The thought of a nuclear bomb going off in your own country may seem like something out of a post-apocalyptic movie or sci-fi novel. But as you’re probably well aware, there are a few countries creating and testing nuclear weapons and tension is steadily rising. When it comes to nuclear wars, one thing everyone needs to realize is that nuclear bombs do not discriminate. Regardless of political leanings, religious beliefs or disregard for either, it’s simply important to know what to do if a nuclear bomb did go off in your city. Although the hope is that no one ever has to use this information.
How Does a Nuclear Bomb Work?
Nuclear bombs are a form of weapon of mass destruction. At the center of a nuclear bomb, you will find the forces that hold an atom’s nucleus together. To create an explosion, scientists can use the energy released from the nucleus’ positive and negative charges in two ways:
Splitting the nucleus of an atom, which is nuclear fission
Merging atoms together, which is nuclear fusion (and how the sun produces energy)
There are also two ways that a nuclear bomb can be detonated:
Airburst detonations which are released approximately five-hundred feet above ground to attack targets like cities and airbases
Ground burst detonations which are released at or just above the intended target and allow for maximum damage
What’s the Impact and What Does It Look Like?
Answering this entirely depends on how the nuclear bomb was detonated and how big it was. But according to Dr. Ira Helfand, within a thousandth of a second of the detonation of the bomb in the video below, a bright white fireball would form. This fireball would reach out two miles in every direction and temperatures would rise to 20 million degrees Fahrenheit. The blast would vaporize buildings, people, and all of nature.
If you were as far as four miles from the blast in any direction, there would be winds up to 600 miles per hour and blast pressures approximately 25 pounds per square-inch. Now, if you were as far as six miles from the blast in any direction the heat would melt the sheet metal frame of your car. At 10 miles, winds would reach levels up to 200 miles per hour that could level steel and concrete buildings. Sixteen miles away, anything flammable would burst into flames. That’s not even including the hundreds of thousands, if not millions of people who would be dead or severely injured.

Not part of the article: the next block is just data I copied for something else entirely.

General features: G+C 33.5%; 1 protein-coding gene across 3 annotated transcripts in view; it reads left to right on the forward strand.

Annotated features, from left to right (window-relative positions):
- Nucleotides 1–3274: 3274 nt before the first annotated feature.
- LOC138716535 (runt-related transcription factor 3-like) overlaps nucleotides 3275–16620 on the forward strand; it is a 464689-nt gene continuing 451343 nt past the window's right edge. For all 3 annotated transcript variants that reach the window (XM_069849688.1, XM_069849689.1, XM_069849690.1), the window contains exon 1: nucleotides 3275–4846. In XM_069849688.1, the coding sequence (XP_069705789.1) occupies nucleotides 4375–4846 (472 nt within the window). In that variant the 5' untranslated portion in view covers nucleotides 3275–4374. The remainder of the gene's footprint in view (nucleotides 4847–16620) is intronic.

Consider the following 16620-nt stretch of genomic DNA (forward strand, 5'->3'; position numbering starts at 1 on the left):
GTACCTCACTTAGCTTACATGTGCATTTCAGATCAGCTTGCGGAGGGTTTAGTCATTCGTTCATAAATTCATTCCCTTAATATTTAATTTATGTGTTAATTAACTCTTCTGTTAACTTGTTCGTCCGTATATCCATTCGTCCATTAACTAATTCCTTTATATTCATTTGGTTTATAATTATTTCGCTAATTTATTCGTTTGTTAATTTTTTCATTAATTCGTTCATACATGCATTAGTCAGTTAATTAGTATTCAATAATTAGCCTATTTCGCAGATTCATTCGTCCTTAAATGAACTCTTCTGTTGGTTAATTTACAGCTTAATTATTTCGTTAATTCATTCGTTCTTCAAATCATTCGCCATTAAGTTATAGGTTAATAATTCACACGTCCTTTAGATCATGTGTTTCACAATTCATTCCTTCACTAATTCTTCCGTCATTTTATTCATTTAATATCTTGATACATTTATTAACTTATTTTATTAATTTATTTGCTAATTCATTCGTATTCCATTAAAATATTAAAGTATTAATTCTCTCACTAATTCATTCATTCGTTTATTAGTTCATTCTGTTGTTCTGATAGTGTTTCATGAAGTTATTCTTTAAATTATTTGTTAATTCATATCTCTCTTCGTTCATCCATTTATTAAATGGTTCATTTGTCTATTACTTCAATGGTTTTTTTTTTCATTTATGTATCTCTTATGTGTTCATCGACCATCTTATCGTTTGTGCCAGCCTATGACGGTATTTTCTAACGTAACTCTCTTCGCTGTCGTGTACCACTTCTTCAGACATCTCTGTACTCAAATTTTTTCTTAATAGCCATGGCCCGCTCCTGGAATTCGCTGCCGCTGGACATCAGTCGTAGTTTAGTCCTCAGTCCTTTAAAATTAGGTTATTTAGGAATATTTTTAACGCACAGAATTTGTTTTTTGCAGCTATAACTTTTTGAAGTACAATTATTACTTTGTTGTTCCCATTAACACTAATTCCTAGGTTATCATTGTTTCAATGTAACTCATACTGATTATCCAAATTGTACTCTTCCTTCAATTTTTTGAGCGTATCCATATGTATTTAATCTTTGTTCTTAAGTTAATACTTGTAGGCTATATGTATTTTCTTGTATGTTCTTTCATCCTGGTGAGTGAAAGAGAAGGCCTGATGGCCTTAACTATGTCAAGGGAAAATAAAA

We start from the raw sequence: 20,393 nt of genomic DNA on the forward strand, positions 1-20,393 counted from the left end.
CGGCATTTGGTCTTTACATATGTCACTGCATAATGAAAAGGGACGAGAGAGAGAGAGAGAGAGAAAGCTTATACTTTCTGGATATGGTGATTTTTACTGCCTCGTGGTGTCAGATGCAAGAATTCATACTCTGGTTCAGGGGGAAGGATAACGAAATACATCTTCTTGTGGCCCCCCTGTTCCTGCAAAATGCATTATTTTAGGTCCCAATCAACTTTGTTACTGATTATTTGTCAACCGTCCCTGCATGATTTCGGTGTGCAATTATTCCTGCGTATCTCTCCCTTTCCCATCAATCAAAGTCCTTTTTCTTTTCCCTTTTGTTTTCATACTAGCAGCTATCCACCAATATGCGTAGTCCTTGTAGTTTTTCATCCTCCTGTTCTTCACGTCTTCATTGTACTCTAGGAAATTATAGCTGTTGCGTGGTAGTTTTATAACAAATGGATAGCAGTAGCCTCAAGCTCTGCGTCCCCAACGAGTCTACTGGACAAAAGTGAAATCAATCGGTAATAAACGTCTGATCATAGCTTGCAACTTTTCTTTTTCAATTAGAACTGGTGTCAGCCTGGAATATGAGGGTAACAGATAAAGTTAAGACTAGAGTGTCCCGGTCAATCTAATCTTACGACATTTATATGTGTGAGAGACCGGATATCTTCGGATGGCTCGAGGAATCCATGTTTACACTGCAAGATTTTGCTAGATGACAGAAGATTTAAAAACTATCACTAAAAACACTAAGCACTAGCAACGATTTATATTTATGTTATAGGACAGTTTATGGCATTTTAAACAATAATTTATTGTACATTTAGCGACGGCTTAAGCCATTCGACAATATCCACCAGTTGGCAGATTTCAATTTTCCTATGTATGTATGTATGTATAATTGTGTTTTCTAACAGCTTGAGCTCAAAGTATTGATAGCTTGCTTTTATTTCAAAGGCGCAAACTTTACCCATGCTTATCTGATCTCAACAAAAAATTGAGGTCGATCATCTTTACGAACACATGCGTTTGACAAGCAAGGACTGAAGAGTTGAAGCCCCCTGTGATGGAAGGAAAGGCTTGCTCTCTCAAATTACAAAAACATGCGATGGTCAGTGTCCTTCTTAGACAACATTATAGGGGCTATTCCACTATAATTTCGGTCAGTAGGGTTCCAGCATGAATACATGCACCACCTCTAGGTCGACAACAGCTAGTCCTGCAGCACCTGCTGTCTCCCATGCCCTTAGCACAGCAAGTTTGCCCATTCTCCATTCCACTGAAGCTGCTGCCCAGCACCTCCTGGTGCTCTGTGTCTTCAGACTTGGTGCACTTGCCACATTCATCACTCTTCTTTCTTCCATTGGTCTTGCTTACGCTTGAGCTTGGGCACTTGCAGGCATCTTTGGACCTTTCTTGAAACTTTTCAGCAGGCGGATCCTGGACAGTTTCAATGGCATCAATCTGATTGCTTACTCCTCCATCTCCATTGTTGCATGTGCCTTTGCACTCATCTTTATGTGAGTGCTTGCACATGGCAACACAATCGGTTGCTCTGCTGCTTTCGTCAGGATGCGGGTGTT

This is what you would see if you were at a far enough distance. However, scientists caution not to look at it directly if you’re within 50 miles of the blast, as it could cause flash blindness.
What to Do & Where to Go If a Nuclear Bomb Detonates
As soon as you realize what’s happening – bright flash, intense heat, potential burns, strong winds, mushroom cloud – the first thing you should do is seek shelter to avoid nuclear fallout, the residual radioactive material that falls out of the sky after a nuclear explosion. According to researcher Michael Dillon from the Lawrence Livermore National Laboratory, you should try hiding within the most dense building material possible.
In Dillon’s report in the journal Proceedings of the Royal Society A: Mathematical, Physical, and Engineering Sciences, he specifically suggests a brick or concrete structures with no windows, an underground cellar, or (sub-)basement. For anyone with access to a bomb shelter, even better, but few people have that privilege. If you are able to find yourself in any of the shelters above, in comparison to being stuck outside, you’ll only be exposed to about 1/200 of the fallout radiation.
This image courtesy of FEMA actually indicates which structures can give you the most protection:
Other Tips for Survival During and After a Nuclear Blast
If possible, of course:
Stay away from doors and windows
Dispose of your radioactive clothes and shower or wipe yourself down with a wet cloth
If you’re able to use shampoo or soap, just don’t scrub or scratch your skin
Blow your nose and wipe your eyelids, eyelashes, and ears of potentially leftover fallout material
Only drink bottled water and eat sealed food
Wait and listen (on a radio) for how to get help and screened for contamination